- Organizational and Large-Scale Change — Vermont Engages in Cost-Benefit Analysis of Criminal and Juvenile Justice Practices: The Vermont legislature charged the Criminal Consensus Cost-Benefit Working Group with developing a criminal and juvenile justice cost-benefit model for the state. The goal of the model is to provide policymakers with information needed to weigh the costs and benefits of various programs and to evaluate those policies with the greatest net social benefit. Specifically, the model will be used to estimate costs related to arrest, prosecution, defense, adjudication, and corrections of adults and youth, as well as the cost of victimization. A report submitted by the working group in April 2014 recommends that the state “reinvigorate” its commitment to evidence-based programs, study staff costs further (as having the greatest potential to generate cost savings), and provide the results of their study to criminal and juvenile justice agencies in the state, along with technical assistance for those agencies to evaluate opportunity costs. S.B. 1/Act No. 0061, signed into law and effective June 3, 2013.
- Sexual Exploitation of Youth — Vermont Allows Prostitution Convictions Resulting from Human Trafficking to Be Expunged: Vermont now allows a person to file a motion to vacate a prostitution conviction if the conviction was the result of the person having been a victim of human trafficking. If the motion is granted, the person’s record for the offense must be expunged. S.B. 122/Act No. 2012-94, signed into law and effective May 1, 2012.
- Youth in the Adult System — Vermont Revises Delinquency Proceedings to Expand Options for Youth: Vermont revised its laws governing delinquency proceedings in order to create more consistency in proceedings and to expand options available through the family court to help reduce the number of older youth who are processed in adult court. The legislation extends the maximum age that a youth can remain under juvenile probation to 18-and-a-half. Additionally, the law mandates that all youth referred to the delinquency docket have the opportunity to participate in a standard screening/assessment. The identified risk level must then be provided to the prosecutor, who may use it to help decide whether to send the youth to court or to a diversion program. Lastly, the law allows the court to refer youth who plead guilty to delinquency offenses directly to a community-based alternative—bypassing several hearings and probation—where victim restoration and the youth’s skills and needs are addressed. H.B. 751/Act No. 159, signed into law May 17, 2012; effective July 1, 2012.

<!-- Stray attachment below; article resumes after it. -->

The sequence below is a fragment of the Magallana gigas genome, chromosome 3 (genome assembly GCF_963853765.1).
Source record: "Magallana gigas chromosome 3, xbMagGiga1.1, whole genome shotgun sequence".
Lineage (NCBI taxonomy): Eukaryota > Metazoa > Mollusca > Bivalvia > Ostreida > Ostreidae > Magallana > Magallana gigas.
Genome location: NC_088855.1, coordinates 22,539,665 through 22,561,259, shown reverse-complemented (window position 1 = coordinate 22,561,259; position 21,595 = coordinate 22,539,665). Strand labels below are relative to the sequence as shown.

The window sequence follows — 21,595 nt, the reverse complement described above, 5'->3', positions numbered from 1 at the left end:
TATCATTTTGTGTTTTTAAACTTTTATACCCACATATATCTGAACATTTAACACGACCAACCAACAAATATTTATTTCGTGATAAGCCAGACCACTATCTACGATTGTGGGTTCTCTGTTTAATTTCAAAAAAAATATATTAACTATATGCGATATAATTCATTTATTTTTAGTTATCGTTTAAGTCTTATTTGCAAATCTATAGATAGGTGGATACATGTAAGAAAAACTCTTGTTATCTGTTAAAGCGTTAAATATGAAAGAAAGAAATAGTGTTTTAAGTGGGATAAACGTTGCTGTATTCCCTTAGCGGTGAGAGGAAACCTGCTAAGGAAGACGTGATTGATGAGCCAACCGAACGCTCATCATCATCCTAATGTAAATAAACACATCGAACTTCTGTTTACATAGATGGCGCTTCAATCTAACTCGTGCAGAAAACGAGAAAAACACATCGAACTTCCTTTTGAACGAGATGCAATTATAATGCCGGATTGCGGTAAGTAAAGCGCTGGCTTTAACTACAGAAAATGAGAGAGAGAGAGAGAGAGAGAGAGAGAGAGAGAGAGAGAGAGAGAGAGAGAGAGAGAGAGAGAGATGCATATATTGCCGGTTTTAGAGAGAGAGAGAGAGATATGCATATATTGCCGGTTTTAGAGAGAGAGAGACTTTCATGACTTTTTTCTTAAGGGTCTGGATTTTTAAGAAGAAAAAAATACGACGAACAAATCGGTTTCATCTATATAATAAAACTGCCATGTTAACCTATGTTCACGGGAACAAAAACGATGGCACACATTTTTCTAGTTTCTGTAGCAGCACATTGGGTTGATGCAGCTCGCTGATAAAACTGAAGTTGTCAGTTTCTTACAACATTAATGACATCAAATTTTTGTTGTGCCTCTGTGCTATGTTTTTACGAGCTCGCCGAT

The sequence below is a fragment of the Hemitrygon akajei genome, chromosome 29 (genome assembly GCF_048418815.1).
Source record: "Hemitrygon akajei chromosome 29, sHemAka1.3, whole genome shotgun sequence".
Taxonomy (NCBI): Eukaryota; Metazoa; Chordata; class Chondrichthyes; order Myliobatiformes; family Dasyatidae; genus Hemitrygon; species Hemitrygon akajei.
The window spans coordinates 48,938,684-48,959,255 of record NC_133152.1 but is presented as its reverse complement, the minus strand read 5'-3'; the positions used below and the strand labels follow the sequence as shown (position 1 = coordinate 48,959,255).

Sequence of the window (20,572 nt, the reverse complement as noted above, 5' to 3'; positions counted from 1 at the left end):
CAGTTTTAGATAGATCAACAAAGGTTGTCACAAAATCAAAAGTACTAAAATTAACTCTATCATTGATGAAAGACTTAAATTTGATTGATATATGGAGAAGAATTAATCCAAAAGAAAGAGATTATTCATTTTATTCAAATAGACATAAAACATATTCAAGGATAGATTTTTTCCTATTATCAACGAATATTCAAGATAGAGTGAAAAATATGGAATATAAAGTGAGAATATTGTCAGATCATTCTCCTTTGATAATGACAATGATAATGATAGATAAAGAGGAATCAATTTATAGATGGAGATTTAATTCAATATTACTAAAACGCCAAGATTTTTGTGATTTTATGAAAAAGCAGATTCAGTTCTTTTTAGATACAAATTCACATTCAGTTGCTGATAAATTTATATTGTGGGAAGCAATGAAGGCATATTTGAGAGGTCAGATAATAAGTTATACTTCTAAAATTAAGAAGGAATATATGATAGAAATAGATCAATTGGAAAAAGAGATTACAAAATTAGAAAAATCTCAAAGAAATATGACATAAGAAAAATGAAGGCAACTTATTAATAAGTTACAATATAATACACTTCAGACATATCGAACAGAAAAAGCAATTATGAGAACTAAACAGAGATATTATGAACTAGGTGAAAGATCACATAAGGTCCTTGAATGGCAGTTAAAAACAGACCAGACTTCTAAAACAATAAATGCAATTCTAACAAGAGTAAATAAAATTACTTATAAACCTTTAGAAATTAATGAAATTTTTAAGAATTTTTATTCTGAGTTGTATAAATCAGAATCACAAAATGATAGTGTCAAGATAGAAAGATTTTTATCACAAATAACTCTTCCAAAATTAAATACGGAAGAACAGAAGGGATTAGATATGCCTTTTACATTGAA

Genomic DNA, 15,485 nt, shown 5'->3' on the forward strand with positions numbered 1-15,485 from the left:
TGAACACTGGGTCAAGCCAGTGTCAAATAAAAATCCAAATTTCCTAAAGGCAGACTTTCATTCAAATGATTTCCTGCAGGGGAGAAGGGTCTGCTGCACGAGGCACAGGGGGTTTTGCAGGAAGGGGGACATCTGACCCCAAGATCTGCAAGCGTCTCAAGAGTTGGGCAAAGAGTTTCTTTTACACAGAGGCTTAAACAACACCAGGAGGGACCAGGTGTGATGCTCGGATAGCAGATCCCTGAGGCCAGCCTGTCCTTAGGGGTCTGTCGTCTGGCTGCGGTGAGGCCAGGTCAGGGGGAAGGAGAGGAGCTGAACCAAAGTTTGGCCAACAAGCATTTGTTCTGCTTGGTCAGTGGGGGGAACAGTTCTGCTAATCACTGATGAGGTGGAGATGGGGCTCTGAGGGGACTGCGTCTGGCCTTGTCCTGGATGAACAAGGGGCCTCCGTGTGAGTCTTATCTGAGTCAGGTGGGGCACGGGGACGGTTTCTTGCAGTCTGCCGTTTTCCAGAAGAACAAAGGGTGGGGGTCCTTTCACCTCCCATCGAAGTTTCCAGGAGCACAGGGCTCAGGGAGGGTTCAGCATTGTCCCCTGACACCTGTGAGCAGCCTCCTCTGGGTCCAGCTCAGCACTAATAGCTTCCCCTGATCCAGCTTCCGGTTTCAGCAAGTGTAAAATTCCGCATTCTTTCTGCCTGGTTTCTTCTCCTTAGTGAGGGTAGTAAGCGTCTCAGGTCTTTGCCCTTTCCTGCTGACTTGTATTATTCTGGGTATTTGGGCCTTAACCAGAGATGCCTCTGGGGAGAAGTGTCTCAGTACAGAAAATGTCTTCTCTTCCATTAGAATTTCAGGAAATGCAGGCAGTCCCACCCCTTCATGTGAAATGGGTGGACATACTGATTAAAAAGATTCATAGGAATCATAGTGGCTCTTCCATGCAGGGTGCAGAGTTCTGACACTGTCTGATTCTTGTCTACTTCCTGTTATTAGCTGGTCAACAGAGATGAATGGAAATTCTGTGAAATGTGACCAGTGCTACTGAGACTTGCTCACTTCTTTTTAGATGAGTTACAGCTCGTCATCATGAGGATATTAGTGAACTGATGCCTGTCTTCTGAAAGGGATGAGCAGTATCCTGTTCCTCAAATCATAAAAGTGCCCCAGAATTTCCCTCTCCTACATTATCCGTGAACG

- Conditions of Confinement — State Improves Conditions at Juvenile Detention Center: Between 2007 and 2011, Vermont’s Woodside Juvenile Rehabilitation Center’s Detention Unit improved its conditions of confinement and services to youth, including provision of adequate heat and air conditioning, cleaning services, special education services, mental health treatment, and case management coordination, as well as decreases in the use of seclusion and restraint. Additionally, Woodside currently shares copies of all use-of-force reports with Vermont’s federally authorized Protection and Advocacy organization. The facility implemented the changes after five years of advocacy efforts to improve conditions at the facility.
- Youth in the Adult System — Youth Convicted as Adults Before Age 21 May Have Records Sealed: Vermont law now allows youth convicted as adults for crimes committed before they were 21 years old to petition to have their records sealed. Previously, the law allowed such record-sealing only if the conviction occurred for offenses committed prior to age 18. The law additionally closes a loophole that forced a youth to be charged in adult court if 18 or older, despite having committed the offense prior to age 18. Such cases must now be initially filed in juvenile court. S.B. 58/Act 16, signed into law and effective May 9, 2011.
- Mental Health and Substance Abuse — Legislature Increases Access to Mental Health Services for Detained Youth: Through the 2010 Budget Adjustment Act, the Vermont Department for Children and Families “repurposed” Vermont’s one juvenile detention facility to become a “residential treatment facility that provides in-patient psychiatric, mental health, and substance abuse services in a secure setting for adolescents who have been adjudicated or charged with a delinquency or criminal act.” By making this change, the department is now able to draw down Medicaid funding for youth placed at the facility; such funding is usually prohibited for incarcerated youth. Now, all youth placed at the detention center are screened for treatment needs shortly after admission and may gain access to services even if they do not qualify for longer-term placement there. The legislation explicitly states that all youth placed in the facility must maintain their due process rights, despite the change in the facility’s purpose. H.B. 65/Act 3, signed into law and effective February 17, 2011.